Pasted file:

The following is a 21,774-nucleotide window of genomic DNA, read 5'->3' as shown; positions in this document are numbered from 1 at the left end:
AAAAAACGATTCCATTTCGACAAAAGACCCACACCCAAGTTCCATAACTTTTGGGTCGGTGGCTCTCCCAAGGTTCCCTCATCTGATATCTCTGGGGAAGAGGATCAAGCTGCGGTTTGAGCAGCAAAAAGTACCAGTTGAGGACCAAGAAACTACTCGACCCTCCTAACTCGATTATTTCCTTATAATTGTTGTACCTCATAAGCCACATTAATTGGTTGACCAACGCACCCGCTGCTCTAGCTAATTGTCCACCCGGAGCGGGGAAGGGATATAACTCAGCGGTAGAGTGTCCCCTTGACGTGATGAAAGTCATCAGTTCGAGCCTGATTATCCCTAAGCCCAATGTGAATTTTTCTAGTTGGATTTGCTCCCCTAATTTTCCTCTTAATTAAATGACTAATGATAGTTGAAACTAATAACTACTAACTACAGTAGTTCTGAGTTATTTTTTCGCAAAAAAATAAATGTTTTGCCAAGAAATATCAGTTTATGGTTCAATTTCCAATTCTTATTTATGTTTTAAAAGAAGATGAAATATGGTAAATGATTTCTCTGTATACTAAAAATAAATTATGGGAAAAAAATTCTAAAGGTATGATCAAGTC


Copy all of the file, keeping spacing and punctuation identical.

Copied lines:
The following is a 21,774-nucleotide window of genomic DNA, read 5'->3' as shown; positions in this document are numbered from 1 at the left end:
AAAAAACGATTCCATTTCGACAAAAGACCCACACCCAAGTTCCATAACTTTTGGGTCGGTGGCTCTCCCAAGGTTCCCTCATCTGATATCTCTGGGGAAGAGGATCAAGCTGCGGTTTGAGCAGCAAAAAGTACCAGTTGAGGACCAAGAAACTACTCGACCCTCCTAACTCGATTATTTCCTTATAATTGTTGTACCTCATAAGCCACATTAATTGGTTGACCAACGCACCCGCTGCTCTAGCTAATTGTCCACCCGGAGCGGGGAAGGGATATAACTCAGCGGTAGAGTGTCCCCTTGACGTGATGAAAGTCATCAGTTCGAGCCTGATTATCCCTAAGCCCAATGTGAATTTTTCTAGTTGGATTTGCTCCCCTAATTTTCCTCTTAATTAAATGACTAATGATAGTTGAAACTAATAACTACTAACTACAGTAGTTCTGAGTTATTTTTTCGCAAAAAAATAAATGTTTTGCCAAGAAATATCAGTTTATGGTTCAATTTCCAATTCTTATTTATGTTTTAAAAGAAGATGAAATATGGTAAATGATTTCTCTGTATACTAAAAATAAATTATGGGAAAAAAATTCTAAAGGTATGATCAAGTC